The 1300 DRIVER helpline, the helpline dedicated to helping truckies in need, is available not only to truck drivers but their families and friends 24 hours a day, 7 days a week.
The St. Vincent’s Hospital has committed to keeping the helpline running even if funding is depleted. The confidential helpline dedicated to helping truck drivers by providing them with information and support will apparently continue to run even once funding has run out and despite St. Vincent’s not being able to secure funding after next year as yet.
The operation which has been based out of St. Vincent’s Hospital in Sydney since last year, may soon run out of money and federal government funding may be coming to an end at the end of 2015.
For those truck drivers who haven’t heard about the helpline, it is a nationwide 24/7 service which provides truckies with access to expert advice from health professionals. Drivers are given information, support as well as referrals when necessary if they are going through a problem or if they are at risk of problems such as ill mental and/or physical health and wellbeing. It also assists drivers with stress, anxiety and substance abuse issues.
A representative from the St. Vincent Hospital’s Alcohol and Drug Service, Elizabeth Merrilees said that the helpline was here to stay, whether funding dried up or not…
“This is actually a pilot program but we are committed to the number. So when the funding expires if we can’t get more funding we will keep the number. It’s not going anywhere,” Elizabeth Merrilees from St Vincent’s Alcohol and Drug Service says.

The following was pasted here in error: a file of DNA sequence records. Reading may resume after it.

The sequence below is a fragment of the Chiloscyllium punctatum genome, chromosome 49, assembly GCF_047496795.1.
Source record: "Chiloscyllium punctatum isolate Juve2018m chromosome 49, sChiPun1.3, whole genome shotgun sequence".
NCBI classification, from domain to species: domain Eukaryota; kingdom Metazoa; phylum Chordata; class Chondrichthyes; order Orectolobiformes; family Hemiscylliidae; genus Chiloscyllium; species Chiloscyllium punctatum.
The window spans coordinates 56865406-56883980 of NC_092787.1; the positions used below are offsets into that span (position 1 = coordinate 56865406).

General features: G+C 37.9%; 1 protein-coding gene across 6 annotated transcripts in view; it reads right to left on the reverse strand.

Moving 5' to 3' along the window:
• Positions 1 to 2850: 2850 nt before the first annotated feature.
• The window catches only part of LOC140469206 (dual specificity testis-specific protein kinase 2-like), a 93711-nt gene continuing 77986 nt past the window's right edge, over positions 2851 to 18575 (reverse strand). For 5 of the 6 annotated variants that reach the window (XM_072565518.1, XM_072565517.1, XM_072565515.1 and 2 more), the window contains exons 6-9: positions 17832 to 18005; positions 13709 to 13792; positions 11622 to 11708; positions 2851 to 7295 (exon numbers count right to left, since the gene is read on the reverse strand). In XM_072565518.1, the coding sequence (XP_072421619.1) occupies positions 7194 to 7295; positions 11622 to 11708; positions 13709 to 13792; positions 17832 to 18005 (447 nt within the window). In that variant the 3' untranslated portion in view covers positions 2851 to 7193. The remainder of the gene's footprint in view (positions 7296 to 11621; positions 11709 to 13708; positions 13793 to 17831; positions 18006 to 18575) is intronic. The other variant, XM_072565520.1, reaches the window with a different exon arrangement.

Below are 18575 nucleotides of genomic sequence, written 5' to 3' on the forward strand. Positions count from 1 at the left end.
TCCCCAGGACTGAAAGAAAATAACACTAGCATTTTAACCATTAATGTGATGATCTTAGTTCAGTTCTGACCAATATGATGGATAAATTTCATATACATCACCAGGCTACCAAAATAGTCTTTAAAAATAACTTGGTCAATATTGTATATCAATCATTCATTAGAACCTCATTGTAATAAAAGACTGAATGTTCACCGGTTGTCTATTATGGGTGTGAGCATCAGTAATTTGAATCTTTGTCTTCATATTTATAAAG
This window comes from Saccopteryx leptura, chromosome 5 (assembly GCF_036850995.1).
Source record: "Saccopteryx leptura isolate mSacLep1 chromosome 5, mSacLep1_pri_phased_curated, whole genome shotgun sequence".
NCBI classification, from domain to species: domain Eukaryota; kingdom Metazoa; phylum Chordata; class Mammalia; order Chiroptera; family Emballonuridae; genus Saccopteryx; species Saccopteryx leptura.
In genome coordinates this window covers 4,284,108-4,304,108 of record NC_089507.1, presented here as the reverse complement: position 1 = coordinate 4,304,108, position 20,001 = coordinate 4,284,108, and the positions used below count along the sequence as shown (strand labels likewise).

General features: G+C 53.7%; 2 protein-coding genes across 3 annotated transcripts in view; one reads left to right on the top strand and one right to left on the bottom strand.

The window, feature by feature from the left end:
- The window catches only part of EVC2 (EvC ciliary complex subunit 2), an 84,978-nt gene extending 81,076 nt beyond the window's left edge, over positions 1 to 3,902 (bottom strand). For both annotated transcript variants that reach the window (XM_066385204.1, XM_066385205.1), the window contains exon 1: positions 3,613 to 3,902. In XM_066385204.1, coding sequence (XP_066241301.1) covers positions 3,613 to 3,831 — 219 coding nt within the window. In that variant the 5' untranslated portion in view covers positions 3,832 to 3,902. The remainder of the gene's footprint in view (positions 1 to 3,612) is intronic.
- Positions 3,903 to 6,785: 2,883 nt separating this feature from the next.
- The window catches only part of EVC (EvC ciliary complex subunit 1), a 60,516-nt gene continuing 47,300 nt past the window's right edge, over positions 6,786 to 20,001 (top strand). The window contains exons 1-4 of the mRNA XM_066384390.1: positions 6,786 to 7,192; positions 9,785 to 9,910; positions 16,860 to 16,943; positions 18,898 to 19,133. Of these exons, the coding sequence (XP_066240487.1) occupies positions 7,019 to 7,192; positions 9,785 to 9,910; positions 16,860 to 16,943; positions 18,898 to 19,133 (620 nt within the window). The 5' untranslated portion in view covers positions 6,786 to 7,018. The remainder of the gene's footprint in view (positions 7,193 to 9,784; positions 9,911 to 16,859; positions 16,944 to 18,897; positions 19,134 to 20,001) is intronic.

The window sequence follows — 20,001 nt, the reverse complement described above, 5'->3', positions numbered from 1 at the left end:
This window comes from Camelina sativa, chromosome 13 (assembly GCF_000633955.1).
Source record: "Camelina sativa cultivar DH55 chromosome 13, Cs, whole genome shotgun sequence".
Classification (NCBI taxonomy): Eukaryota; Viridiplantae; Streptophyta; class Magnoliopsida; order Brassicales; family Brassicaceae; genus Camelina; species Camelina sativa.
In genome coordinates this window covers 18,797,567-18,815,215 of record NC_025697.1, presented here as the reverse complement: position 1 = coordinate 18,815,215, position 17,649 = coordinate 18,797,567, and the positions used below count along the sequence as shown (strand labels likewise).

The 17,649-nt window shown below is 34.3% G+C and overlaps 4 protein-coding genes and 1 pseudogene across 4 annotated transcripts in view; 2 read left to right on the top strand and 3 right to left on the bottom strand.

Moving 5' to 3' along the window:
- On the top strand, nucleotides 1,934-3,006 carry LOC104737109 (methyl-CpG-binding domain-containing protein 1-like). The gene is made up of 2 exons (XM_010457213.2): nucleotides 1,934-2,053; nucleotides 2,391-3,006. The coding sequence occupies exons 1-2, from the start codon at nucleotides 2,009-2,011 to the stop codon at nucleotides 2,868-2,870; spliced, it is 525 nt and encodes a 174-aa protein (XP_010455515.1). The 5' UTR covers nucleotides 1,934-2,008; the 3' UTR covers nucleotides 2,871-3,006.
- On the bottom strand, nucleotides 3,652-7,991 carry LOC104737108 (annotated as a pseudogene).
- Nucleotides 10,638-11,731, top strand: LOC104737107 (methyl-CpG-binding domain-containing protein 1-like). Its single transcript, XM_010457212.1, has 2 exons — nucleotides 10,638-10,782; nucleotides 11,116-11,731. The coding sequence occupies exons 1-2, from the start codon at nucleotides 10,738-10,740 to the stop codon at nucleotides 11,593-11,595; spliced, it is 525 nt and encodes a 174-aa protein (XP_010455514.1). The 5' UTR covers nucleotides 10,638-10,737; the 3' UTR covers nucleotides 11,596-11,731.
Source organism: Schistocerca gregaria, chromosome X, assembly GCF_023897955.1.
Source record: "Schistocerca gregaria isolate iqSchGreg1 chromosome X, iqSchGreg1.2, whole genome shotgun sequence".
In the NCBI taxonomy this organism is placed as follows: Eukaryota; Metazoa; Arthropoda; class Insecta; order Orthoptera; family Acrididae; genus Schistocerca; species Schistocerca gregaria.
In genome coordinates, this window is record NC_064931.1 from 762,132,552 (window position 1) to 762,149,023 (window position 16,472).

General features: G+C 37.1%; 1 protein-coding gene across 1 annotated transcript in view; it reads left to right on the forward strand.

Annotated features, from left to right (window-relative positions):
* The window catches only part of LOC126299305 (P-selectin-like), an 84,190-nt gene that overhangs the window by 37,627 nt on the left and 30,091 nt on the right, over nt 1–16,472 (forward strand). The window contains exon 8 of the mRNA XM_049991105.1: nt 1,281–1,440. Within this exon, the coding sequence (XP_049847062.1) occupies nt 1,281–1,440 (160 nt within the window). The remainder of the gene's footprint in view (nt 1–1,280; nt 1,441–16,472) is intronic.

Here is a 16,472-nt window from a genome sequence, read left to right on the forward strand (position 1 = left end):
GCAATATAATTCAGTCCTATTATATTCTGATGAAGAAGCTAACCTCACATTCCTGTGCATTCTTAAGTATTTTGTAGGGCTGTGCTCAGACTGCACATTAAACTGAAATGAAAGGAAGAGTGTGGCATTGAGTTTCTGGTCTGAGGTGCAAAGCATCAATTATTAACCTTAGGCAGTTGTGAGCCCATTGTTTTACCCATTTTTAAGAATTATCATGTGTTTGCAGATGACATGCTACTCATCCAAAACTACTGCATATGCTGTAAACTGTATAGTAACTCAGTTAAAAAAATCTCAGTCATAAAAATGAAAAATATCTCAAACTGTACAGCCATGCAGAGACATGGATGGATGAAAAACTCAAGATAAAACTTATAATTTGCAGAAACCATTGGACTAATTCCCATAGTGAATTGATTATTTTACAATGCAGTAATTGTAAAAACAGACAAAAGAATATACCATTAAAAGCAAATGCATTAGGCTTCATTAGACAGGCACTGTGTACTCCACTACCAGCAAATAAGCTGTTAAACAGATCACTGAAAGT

“We are part of a bigger alcohol and drug information service so our staff will keep managing the line even after we run out of funding. We think it’s a really important issue and something we don’t want to see going away.”
It is good that truck drivers nationwide know that there help for many of the issues that plague them because of their lifestyle and nature of the job. Merrilees went on to state that hopefully enough truck drivers will show interest in the helpline initiative so that the powers that be would recognise its’ important and allocate long-term funding of the pilot program. She went on to state:
“We’re the first port of call where they can have a chat about things, they can ask their questions and share the load a bit and then decide what it is they want to deal with and how they want to deal with it,” she says.
One of the most influential of the helpline’s supporters is The Transport Workers Union (TWU). It is no wonder then that the 1300 DRIVER helpline has been described by the union’s national secretary Tony Sheldon as a “vital service” for drivers. He also stated:
“This is a unique resource and we urge all drivers to remember the number and, if they need to, to make that call,” he says.
As Merrilees explained, because of the nature of truck driving and the long hours drivers spend on the road, it is difficult for them to seek help for many of the issues they go through especially accessing health services.
The helpline is therefore particularly useful for them, also offering them access to a website with self-help tools and handy tips for truckies.
The article on Fullyloaded.com.au concluded by explaining the core value of the helpline to truck drivers:
“We’re here 24/7. We’re not here to tell anyone how to live their lives, we’re just here to give a bit of support and lend an ear to people who just don’t get heard often enough,” she says.